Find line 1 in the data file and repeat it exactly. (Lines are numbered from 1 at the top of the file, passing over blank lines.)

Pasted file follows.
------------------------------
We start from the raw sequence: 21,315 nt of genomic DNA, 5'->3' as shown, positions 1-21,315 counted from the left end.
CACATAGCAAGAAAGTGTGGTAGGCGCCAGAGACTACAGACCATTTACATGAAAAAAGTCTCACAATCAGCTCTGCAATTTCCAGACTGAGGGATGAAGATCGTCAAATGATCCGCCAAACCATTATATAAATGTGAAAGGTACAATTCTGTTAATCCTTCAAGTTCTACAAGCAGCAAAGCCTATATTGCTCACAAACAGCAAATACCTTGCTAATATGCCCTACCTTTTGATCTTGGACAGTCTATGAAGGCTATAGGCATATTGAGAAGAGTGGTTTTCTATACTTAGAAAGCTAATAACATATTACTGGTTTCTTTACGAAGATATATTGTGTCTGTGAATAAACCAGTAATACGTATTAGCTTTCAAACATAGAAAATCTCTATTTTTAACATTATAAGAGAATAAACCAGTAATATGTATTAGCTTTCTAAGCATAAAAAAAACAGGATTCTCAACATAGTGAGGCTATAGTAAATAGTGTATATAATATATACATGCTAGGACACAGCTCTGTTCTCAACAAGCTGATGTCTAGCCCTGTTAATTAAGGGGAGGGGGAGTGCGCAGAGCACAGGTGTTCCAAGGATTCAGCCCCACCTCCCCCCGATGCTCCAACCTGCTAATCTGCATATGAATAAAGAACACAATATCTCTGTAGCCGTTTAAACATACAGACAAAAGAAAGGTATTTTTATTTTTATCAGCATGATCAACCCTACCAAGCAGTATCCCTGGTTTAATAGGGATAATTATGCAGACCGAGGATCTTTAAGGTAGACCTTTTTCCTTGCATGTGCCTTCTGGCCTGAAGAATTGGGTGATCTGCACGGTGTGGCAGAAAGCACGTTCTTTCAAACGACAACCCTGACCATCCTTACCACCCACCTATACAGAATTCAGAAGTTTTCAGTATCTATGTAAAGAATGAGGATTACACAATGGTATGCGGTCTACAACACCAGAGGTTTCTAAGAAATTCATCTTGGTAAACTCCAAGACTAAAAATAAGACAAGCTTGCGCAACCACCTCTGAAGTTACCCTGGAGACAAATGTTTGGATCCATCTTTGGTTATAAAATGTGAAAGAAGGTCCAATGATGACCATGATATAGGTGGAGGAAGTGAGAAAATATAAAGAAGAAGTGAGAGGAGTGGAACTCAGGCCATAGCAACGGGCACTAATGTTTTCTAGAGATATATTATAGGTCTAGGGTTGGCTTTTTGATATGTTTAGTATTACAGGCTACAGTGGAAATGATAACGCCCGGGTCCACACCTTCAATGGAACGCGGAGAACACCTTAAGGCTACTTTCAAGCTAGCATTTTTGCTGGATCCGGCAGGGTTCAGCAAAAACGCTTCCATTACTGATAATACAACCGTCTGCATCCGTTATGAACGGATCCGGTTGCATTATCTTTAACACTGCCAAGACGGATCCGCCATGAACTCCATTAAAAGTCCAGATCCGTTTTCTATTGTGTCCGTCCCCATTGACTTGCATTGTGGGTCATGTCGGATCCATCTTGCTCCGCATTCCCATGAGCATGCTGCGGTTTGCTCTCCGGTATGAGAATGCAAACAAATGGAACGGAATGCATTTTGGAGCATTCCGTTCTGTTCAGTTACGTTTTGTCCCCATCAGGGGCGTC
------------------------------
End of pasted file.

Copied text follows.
We start from the raw sequence: 21,315 nt of genomic DNA, 5'->3' as shown, positions 1-21,315 counted from the left end.